I’m so thrilled that my new cookbook, Intolerance Friendly Kitchen, is out in the world. Why? Among other things, it means I can finally share recipes that build on the recipes in the book. These FODMAP-friendly spinach feta rolls use the gluten free puff pastry recipe, and they are VERY GOOD.
FODMAP-friendly spinach feta rolls that are gluten free
The pastry can be used for any manner of things on my site, too, like the vegetarian sausage rolls or any of the pies: spanakopita style, pumpkin and leek green, the list goes on. It can also be used for any of the galettes, and in sweet applications too. You can, of course, use a store bought version here, but I think a good puff pastry recipe is such a great thing to have in your baking repertoire.
Back to the FODMAP-friendly spinach feta rolls. They’re vegetarian and easy to make vegan with trusted feta and butter substitutes. The cookbook goes into options and suggestions for making a gluten free vegan puff pastry. They can easily be made nut free – I like adding toasted pine nuts for a treat, but they are optional. Lastly, they are SUCH a good thing to have in your freezer for those days or nights when you have had one marg too many.
I have used frozen chopped spinach for these rolls. It’s easy and convenient, and the spinach generally isn’t wrapped in plastic so I don’t feel guilty about the waste. If you’re buying frozen spinach, make sure it’s chopped! I promise that it makes your life SO MUCH easier than buying unchopped.
I haven’t used fresh spinach in this recipe, but it’s obviously possible. After a little digging, I found a few websites that offer a hint at the conversion. They are American, so I have done my best to translate the grams and cups.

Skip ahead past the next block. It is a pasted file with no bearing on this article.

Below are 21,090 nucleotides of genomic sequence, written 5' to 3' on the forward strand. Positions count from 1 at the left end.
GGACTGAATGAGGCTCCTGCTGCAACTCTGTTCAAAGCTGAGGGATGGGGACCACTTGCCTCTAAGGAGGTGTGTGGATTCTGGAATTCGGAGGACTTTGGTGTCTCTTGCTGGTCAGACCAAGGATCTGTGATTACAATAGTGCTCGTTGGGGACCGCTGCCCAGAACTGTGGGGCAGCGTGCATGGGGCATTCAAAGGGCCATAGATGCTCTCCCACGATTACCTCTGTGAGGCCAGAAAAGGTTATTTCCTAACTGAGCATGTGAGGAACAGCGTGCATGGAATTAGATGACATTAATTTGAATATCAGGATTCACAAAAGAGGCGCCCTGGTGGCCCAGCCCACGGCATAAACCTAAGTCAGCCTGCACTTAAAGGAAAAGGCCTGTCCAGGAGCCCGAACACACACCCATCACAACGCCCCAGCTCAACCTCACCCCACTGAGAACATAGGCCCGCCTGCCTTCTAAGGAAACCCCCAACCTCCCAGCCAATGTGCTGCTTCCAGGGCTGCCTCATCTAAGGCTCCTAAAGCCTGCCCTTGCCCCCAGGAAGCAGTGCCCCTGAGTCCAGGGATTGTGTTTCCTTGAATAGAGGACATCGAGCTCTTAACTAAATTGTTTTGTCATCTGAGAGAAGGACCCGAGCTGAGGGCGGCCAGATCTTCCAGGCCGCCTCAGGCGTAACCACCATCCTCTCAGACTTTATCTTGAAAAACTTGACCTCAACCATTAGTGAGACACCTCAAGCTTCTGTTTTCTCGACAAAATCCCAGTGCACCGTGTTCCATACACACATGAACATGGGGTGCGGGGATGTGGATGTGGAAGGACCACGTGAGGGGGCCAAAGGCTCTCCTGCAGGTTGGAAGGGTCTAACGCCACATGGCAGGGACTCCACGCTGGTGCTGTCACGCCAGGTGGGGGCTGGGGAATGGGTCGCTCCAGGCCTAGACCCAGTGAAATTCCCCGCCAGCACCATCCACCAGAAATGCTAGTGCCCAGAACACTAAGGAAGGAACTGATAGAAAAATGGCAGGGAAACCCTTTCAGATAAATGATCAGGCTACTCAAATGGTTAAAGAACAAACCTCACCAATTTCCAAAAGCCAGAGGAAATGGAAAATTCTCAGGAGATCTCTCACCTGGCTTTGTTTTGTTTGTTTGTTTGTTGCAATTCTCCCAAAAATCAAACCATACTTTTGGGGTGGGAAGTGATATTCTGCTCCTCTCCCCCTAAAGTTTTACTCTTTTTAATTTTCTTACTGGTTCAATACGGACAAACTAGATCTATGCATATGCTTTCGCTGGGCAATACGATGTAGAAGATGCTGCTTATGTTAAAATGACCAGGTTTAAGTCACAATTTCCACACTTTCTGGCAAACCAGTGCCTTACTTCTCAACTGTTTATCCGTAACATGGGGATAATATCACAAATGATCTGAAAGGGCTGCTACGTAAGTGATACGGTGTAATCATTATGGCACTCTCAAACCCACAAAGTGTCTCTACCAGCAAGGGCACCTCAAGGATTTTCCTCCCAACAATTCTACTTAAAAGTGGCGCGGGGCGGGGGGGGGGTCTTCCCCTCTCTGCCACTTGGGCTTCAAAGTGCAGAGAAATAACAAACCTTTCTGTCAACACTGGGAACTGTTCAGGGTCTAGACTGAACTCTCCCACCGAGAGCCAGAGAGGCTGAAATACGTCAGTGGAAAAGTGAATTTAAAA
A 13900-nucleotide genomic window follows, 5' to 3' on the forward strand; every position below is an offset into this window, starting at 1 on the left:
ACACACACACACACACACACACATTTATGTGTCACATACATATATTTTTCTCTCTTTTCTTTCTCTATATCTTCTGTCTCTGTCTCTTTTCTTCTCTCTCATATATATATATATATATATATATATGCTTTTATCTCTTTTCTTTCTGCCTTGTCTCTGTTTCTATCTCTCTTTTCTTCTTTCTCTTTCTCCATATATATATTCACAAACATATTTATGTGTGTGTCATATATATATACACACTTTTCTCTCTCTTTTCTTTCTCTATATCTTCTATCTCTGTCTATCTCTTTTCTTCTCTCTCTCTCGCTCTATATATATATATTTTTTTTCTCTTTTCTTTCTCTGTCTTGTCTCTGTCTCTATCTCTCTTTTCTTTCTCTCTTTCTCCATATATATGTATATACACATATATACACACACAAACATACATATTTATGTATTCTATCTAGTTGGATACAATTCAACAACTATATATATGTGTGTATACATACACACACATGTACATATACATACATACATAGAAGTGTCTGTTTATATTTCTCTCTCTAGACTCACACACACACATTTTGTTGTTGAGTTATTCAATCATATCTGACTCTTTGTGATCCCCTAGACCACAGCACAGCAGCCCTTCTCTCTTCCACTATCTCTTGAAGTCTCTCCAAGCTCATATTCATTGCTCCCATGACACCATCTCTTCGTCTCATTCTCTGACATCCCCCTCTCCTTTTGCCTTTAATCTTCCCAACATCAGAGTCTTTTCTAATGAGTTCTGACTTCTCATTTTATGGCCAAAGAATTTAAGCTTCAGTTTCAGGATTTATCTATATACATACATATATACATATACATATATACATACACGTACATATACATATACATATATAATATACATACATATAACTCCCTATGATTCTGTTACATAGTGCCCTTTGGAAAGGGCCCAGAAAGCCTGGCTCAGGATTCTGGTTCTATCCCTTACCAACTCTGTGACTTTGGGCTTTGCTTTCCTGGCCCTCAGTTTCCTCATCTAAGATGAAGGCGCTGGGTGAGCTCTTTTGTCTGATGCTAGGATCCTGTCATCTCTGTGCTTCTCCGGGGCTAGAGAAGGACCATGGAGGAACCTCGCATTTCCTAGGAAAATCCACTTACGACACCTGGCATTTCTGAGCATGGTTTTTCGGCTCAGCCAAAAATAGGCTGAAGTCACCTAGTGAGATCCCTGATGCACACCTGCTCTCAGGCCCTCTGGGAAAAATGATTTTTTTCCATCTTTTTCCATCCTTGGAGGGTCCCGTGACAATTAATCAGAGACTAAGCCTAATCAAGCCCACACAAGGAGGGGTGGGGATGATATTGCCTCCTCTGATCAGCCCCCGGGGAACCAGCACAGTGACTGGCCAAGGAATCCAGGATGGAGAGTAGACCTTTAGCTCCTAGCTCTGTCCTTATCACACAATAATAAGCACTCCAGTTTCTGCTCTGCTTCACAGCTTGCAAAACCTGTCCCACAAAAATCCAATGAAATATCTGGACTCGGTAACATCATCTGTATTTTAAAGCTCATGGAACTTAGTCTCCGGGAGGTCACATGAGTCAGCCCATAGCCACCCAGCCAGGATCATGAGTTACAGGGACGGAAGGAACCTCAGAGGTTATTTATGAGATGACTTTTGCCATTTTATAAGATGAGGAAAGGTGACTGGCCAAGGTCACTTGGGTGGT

As far as my maths comprehension goes, 500g of fresh spinach equates to around 200-300g cooked spinach. The website doesn’t mention whether this is thoroughly drained or not. Needless to say, undrained spinach would weigh more than drained. As such, you’d need around 1kg+ fresh spinach to make this recipe, which uses 500g frozen. I would probably err on the side of caution and buy 1.5kg. I’ll update the recipe when I try it myself.
These rolls would also work padded out with some ricotta. I have a lactose free recipe here.
In terms of the herbs and spices, you can play around a little. Personally I think that the dill and nutmeg are critical and quintessential, but see what works for you.
How to make these FODMAP friendly spinach and feta rolls vegan or egg free
A few quick swaps are necessary to make these FODMAP-friendly spinach feta rolls vegan. Firstly, you will need to use a vegan butter in place of the regular butter in the puff pastry. Use a block style of butter that you trust. A margarine style vegan butter won’t hold form enough to roll in a butter block.
If you would prefer to use store bought, it seems that they tend to be made without butter anyway. I haven’t tried them, but there are a number of free from brands popping up at the supermarket in Australia.
Secondly, substitute the feta for a plant based alternative. You may need to add a lot less to account for the differing consistency, and you might need to adjust the other flavours to suit.
Thirdly, the eggs! You can substitute the eggs in the mixture by adding more liquid (ie a plant based milk) to give the mixture a bit more binding capability. You could try an egg substitute, but I have no experience with them.
Finally, brush the rolls with milk mixed with a little agave or maple syrup. This will help seal the seams but also give your rolls a bit of browning power in the oven.
Tips for working with gluten free puff pastry
This note refers specifically to my gluten free puff pastry recipe in my new cookbook, Intolerance Friendly Kitchen. I have lots of experience in working with this pastry, so this is what I can offer tips on.
Firstly, make sure the pastry is always cold. If it starts to heat up, the butter that you have laminated into the dough will melt. With it melts all the flaky layers you have worked so hard to achieve.
Once you have finished rolling out the dough, I recommend slicing it in half with a sharp, non-serrated knife and keeping the second half in the fridge while you roll out the first piece. Chilled raw pastry equals flaky and delicious puff pastry.
Another thing I recommend is chilling the sausages of spinach feta rolls before slicing and before baking. The pastry slices more seamlessly, leaving crisp edges of laminated dough, if sliced cold. ALWAYS use a non-serrated knife to prevent tearing up the lamination.